So, yes, it has been quite a while since last I blogged. I will rectify this now.

The summer has been long, and quiet, and not terribly summery. And I’m glad it’s over.  The autumn is proving considerably more invigorating. I have been devouring books (although you wouldn’t think so, to look at the piles of books still waiting to be read), I have been thinking – perhaps too much – and I have been to London for another dose of culture and escapism. All of which is food for further thought, naturally, and hopefully, will feed the writing that is yet to come.

London was a particularly full-on experience this month; I went to see the Pre-Raphaelite exhibition at Tate Britain – despite having seen all the paintings featured in previous exhibitions – it was good to see them brought together in the context of their development and function within their own movement. There was a Millais landscape in particular that I was delighted to see again (although the linked image does not do justice to the colours and detail of the original). I also went to view the Tim Walker exhibition at Somerset House (a lot of the pictures can be viewed here); a lot of quite beautiful and arresting images. I’m hoping that if I drop enough hints, the accompanying book might turn up as a Christmas – or indeed, a birthday – present…

As well as gallery hopping, and shopping, I was out for three nights out of four. Dinner with my brother and his boyfriend was an absolute blast. Dinner and cocktails with an old school friend whom I’d not seen for sixteen years, was just wonderful. We picked up the conversation as if we’d last seen each other the previous week. And my last night in town was special in many ways, not least for going to the Soho Theatre to see a friend perform in Pandvani 108, high energy storytelling, and bumping into other friends in the bar whom I’d also not seen in ages. So all in all, it has been a pretty enjoyable week.

(That last sentence was an understatement.)

Oh yes, and there was, on the Sunday afternoon, a strange little moment outside my brother’s flat. I had decided to walk up to Clapham High Street to grab a decent cup of coffee (my brother Neal is not a coffee drinker), and it was raining. Neal had loaned me an enormous umbrella,  and as I was wrestling it to open (with my iPod headphones in), a middle aged man of indeterminate ethnic origin shuffled towards me from the cafe front where he likes to sit and watch the world go by. I had just become aware of him when he started to mumble something at me, whilst showing me, very proudly, the two  bright and shinily green limes he had in his hands. I think he was going to juggle them for me. They were very green, and very shiny, and he did seem so very proud, and eager. But then the umbrella decided to co-operate, and I was perplexed as to how I might extricate myself from the moment. And I was damp, and desperate for coffee. So I said, with my politest smile, ‘Yes, well done,’ and left him there, with only his limes for company. It was… odd.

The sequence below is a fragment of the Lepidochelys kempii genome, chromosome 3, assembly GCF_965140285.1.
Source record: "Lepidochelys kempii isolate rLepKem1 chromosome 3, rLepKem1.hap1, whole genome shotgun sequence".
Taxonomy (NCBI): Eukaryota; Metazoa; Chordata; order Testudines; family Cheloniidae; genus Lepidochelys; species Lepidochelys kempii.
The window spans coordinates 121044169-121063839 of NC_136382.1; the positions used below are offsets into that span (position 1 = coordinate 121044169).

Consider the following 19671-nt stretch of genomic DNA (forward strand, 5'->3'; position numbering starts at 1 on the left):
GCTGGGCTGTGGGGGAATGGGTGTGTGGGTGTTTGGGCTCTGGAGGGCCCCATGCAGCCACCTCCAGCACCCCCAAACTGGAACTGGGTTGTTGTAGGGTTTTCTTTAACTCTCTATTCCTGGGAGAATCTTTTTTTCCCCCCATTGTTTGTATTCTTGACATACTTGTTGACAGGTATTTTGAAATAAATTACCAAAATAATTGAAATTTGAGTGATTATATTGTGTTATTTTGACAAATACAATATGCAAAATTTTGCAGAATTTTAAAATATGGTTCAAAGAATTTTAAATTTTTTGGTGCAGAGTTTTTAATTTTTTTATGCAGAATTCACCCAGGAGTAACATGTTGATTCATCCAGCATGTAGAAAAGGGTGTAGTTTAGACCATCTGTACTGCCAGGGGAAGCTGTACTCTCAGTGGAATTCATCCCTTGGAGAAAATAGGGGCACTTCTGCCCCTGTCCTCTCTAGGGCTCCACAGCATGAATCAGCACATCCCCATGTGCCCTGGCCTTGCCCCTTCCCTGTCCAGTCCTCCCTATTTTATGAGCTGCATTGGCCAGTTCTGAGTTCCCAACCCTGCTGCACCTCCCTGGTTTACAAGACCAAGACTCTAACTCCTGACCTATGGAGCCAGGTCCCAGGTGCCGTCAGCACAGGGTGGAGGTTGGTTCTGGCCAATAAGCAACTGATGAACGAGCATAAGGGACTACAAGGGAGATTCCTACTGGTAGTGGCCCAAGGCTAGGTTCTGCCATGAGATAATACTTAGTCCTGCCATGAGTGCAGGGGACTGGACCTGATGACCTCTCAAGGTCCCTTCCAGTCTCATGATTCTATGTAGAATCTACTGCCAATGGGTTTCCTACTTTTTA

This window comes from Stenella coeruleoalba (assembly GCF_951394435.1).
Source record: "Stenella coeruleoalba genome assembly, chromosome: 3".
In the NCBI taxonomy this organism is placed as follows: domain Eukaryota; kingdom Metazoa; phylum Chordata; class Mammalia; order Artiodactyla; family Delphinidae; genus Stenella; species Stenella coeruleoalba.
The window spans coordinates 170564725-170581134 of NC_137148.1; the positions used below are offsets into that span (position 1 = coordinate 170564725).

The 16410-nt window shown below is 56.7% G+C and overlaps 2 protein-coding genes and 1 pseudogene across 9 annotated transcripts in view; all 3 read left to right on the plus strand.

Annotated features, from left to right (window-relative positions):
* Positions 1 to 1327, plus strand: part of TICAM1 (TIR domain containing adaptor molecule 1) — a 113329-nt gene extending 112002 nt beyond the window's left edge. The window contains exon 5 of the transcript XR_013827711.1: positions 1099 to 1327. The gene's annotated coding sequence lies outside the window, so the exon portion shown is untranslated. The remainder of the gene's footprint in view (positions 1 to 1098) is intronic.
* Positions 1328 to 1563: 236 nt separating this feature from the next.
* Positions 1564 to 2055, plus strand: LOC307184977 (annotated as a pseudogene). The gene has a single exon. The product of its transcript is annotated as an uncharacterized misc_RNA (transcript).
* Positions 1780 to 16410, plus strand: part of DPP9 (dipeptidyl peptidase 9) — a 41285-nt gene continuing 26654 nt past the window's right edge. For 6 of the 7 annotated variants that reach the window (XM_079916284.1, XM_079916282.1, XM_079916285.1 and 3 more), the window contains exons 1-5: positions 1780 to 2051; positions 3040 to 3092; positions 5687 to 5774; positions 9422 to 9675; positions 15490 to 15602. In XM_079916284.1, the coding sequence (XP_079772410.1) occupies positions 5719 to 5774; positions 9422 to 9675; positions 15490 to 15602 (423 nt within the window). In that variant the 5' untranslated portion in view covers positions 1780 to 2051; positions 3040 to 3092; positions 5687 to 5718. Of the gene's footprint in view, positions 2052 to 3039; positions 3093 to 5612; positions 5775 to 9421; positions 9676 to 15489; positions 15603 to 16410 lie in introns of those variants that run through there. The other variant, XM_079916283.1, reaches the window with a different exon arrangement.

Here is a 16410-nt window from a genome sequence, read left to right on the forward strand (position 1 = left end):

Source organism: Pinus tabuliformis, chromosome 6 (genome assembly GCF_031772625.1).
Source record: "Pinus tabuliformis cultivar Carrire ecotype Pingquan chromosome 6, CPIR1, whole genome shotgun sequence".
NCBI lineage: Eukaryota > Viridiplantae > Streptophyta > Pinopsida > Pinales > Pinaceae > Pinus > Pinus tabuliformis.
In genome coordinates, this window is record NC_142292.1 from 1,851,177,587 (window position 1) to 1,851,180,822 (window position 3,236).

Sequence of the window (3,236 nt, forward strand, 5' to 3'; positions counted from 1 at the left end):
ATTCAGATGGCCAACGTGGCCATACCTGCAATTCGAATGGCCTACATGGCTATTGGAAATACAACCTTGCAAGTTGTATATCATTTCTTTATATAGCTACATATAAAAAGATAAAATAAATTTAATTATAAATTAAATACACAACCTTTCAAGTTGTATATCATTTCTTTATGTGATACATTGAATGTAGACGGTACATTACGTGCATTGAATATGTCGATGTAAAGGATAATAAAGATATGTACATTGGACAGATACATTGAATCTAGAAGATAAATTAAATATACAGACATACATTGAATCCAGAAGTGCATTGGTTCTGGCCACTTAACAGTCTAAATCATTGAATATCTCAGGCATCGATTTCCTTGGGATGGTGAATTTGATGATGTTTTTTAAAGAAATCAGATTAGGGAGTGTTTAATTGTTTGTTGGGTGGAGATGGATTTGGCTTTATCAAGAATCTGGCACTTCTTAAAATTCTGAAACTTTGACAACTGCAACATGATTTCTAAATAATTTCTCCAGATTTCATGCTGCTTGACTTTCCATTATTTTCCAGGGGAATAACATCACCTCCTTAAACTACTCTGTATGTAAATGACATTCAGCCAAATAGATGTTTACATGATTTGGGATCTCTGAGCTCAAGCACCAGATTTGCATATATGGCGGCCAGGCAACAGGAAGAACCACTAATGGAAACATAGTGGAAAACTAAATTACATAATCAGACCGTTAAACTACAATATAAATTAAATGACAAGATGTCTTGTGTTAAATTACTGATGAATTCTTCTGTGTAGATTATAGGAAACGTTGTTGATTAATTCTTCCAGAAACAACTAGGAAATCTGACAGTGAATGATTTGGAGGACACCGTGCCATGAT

(That last sentence was also an understatement.)

Random Wednesday

It’s Wednesday. Not only is it Wednesday, but it is the second day of November (All Souls’) which means that NaNoWriMo is once more under way. Yes, I am in its caffeine-kicked, sleep depriving thrall. And loving it, as always.

The other significance of this particular Wednesday, is that it means there are only sixteen days to go until I go to Paris. Having never been before, I must confess to being beyond excited. I’ve been planning what to do, where to go, what to see. I’ve been trying to remember the little French still left in my brain – which considering I haven’t had to speak the language since I was 16, isn’t very much. At all. (Don’t worry, I have a cd and book to remind me.) I have a fabulously dramatic pair of new shoes, new clothes, and a new haircut. The new haircut feels particularly good, because I hadn’t got around to having it done for 2 years. In fact the last time I felt so sleekly chic was for a wedding (my husband’s cousin’s) at Bovey Castle. It was an entirely splendid affair, where the champagne did not stop flowing. Every time I turned around, there was an attentive sommelier refilling my glass. Consequently I have no idea how much I drank. Then of course, there was a fine Barolo with dinner, then more champagne for the toasts. And then, during the lull between dinner and the dancing, I made my way to the bar and asked for a Cosmopolitan, and a cigar. The Cosmo was delicious, the cigar was decadent fun, and I loved every minute of it.The next morning I had acquired a vicious bitch of a hangover (vodka cocktails are very heaven; vodka hangovers are vile) and a series of bruises at mid-thigh level – at occasional table height. Clearly, I had been caroming into furniture. Suffice to say, I shall (mostly) be behaving myself in Paris …